After “La La Land” won six Academy Awards, presenters Warren Beatty and Faye Dunaway took to the stage to announce that the ray-of-sunshine musical had won best picture as well.
Apparently they were given the wrong envelope.
Organizers realized the mistake soon after the “La La Land” crew took the stage. In an upset, the top winner from Sunday night was actually “Moonlight,” Barry Jenkins’ exquisite coming-of-age drama about a gay African-American boy growing up in poverty in Miami.
“I wasn’t trying to be funny,” Beatty explained, saying he had seen the name Emma Stone from “La La Land” when he opened his envelope.
“La La Land” had been the front-runner for best picture, but it faced some backlash from those who found it just too light — or too white, considering the jazz story it depicts.
“Moonlight” also won the Oscar for the adapted screenplay by writer/director Jenkins and playwright Tarell Alvin McCraney, who both grew up in the impoverished area of Miami where the film takes place. Or, as McCraney put it: “Two boys from Liberty City, up here on this stage representing (area code) 305.”
And, as expected, first-time nominee Mahershala Ali, who made us believe in a wise, nurturing drug dealer in “Moonlight,” won supporting actor, though he appeared in only about 20 minutes of the film.
“I had so many wonderful teachers,” he said in his acceptance speech. “One thing that they consistently told me …. is that it wasn’t about you. It’s not about you. It’s about these characters. … I’m so blessed to have had this opportunity.”
It’s been an angry season of awards shows, where politics and pointed speeches often upstaged the actual winners. So maybe this wasn’t the year for “La La Land” to win best picture after all, even though Damien Chazelle’s frothy musical about romance in the entertainment industry received a record-tying 14 nominations.
Still, “La La Land” did well for itself, winning best director (Chazelle), actress (Emma Stone, nabbing her first Oscar), cinematography, score and song (“City of Stars”) and production design.
After praising her fellow nominees and thanking her director, Stone turned to her co-star, Ryan Gosling: “Thank you for making me laugh and for always raising the bar and for being the greatest partner on this crazy adventure.”
Besides best picture, the race with the most suspense was best actor. For much of the awards season, Casey Affleck of “Manchester by the Sea” was the favorite to win for his dead-eyed portrayal of a shell of a man who reluctantly becomes the guardian of his teenage nephew. But Denzel Washington proved a formidable contender in a more popular movie, “Fences,” winning the predictive Screen Actors Guild Award last month. But Affleck prevailed.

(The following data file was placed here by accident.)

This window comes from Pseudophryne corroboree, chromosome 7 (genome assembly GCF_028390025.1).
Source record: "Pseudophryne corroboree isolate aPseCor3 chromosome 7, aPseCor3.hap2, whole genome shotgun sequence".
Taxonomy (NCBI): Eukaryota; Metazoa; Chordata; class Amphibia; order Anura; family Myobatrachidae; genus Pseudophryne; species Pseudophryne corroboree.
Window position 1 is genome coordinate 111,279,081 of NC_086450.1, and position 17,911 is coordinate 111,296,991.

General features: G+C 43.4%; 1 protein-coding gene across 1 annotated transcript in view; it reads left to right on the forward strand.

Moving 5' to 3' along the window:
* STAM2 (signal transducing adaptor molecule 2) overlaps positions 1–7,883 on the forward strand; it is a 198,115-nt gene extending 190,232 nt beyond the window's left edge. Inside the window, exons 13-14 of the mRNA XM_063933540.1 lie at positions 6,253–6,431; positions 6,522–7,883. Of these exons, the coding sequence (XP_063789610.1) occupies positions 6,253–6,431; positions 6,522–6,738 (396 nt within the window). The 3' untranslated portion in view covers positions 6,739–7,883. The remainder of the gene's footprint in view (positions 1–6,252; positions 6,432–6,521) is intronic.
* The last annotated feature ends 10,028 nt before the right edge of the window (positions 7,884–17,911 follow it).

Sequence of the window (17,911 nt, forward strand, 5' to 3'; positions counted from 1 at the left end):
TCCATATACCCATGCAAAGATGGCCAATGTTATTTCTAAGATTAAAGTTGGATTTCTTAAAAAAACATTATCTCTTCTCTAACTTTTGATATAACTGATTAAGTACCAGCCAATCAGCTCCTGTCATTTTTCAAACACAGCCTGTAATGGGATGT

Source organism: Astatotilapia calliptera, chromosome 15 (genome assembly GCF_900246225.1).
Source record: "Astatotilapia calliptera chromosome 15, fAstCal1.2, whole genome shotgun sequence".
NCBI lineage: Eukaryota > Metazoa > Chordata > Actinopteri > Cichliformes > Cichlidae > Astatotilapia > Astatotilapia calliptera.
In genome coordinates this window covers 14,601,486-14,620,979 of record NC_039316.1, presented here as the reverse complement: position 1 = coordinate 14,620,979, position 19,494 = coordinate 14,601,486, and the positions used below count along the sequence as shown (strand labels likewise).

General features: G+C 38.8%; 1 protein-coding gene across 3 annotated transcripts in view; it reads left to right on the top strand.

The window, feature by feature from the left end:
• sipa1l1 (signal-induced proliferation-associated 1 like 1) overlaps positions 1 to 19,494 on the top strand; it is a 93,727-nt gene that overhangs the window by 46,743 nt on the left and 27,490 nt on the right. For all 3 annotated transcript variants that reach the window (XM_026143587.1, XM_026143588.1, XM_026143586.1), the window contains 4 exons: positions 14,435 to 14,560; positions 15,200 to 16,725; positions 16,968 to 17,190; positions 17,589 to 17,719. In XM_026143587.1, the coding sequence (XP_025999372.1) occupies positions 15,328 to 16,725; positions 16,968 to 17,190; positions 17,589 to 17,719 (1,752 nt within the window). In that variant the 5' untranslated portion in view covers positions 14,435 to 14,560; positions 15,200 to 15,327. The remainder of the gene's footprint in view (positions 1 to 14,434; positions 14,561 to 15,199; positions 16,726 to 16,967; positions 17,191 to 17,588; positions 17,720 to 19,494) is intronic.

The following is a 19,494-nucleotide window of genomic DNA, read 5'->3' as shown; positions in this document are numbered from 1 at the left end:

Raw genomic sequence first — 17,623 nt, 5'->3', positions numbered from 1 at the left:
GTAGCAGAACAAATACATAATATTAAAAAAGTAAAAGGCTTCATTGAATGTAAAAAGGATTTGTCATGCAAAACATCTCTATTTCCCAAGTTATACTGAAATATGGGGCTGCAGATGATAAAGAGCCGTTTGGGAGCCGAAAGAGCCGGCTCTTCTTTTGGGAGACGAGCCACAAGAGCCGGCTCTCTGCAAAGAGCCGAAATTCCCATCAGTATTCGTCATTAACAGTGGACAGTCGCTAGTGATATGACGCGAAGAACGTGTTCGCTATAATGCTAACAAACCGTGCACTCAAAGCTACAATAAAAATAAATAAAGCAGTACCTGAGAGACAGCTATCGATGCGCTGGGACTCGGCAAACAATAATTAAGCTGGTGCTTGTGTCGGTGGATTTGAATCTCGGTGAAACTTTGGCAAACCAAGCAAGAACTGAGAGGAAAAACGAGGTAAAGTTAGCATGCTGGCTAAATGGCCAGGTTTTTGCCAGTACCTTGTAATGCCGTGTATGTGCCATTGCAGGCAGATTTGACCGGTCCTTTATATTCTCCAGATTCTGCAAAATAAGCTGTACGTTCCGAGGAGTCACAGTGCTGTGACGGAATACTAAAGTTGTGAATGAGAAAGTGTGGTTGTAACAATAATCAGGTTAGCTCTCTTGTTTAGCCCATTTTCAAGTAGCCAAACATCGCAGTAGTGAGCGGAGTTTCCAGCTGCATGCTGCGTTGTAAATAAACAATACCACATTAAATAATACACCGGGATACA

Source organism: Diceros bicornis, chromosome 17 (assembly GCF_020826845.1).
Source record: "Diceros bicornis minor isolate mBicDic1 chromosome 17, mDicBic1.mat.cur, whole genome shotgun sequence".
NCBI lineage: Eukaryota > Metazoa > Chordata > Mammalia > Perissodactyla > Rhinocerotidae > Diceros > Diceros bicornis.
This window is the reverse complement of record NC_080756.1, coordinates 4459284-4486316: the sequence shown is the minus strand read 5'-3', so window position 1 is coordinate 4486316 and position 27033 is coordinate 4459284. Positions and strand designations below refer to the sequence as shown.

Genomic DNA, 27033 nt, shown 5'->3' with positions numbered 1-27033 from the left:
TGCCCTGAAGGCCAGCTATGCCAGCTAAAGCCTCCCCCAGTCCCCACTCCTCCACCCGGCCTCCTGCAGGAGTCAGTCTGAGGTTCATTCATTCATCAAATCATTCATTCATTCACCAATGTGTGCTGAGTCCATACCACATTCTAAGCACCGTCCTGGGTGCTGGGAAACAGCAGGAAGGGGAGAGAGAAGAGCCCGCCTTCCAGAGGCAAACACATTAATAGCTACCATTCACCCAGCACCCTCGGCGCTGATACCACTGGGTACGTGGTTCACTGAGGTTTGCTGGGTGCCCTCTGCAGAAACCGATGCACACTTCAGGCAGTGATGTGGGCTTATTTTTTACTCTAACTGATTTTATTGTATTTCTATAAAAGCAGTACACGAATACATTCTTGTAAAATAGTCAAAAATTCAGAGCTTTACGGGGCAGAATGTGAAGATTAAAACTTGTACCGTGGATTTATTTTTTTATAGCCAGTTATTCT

“One of the first people who taught me how to act was Denzel Washington, and I just met him tonight for the first time,” said Affleck, looking scruffy in beard and overgrown hair — a look he needs for his current film role, he said earlier on the red carpet.
After two years of #OscarsSoWhite, the supporting acting prizes went according to script, to two African-Americans. In addition to Ali of “Moonlight,” Washington’s co-star, Viola Davis, who plays his long-suffering wife, was a shoo-in as soon as she signed on to reprise her Broadway role in “Fences.” This is her first Academy Award after three nominations. (Though, really, she should have been in the best actress category, given all her screen time. The academy has no time constraints for the acting categories.)
She paid tribute to regular people who die without any recognition and thanked the late playwright August Wilson for telling “the stories of the people who dreamed big and never saw those dreams to fruition.”
“La La Land” also lost in the original screenplay category, to writer/director Kenneth Lonergan’s “Manchester by the Sea,” a study in grief and forgiveness.
“The movie is about people trying to take care of each other in the face of terrible adversity,” Lonergan said. “I have been taken care of my whole life by wonderful people who I love and who love me.”
And though “La La Land” was far from breaking the record of 11 Oscars (set by the original “Ben Hur” and tied by “Titanic” and “The Lord of the Rings: The Return of the King”), the winners list is notable in several ways:
▪ Stone is the first best actress winner for a musical since Liza Minnelli for 1972’s “Cabaret.”
▪ Little over a month after his 32nd birthday, Chazelle is the youngest best director winner.
▪ Davis is the first African-American to win the rare acting triple crown of an Oscar, Emmy and Tony (two Tonys, in her case, one of them for “Fences”).
Meanwhile, Mel Gibson’s bloody World War II saga “Hacksaw Ridge” picked up two technical awards, for editing and sound mixing.
Walking away empty-handed: the little-boy-lost tale of “Lion,” the topical Western “Hell or High Water” and “Hidden Figures,” the rousing story of NASA’s brainy black women (including Kansas City, Kan., native Janelle Monae, who also co-starred in “Moonlight”). Of the nine best picture nominees, "Hidden Figures" has the biggest box office.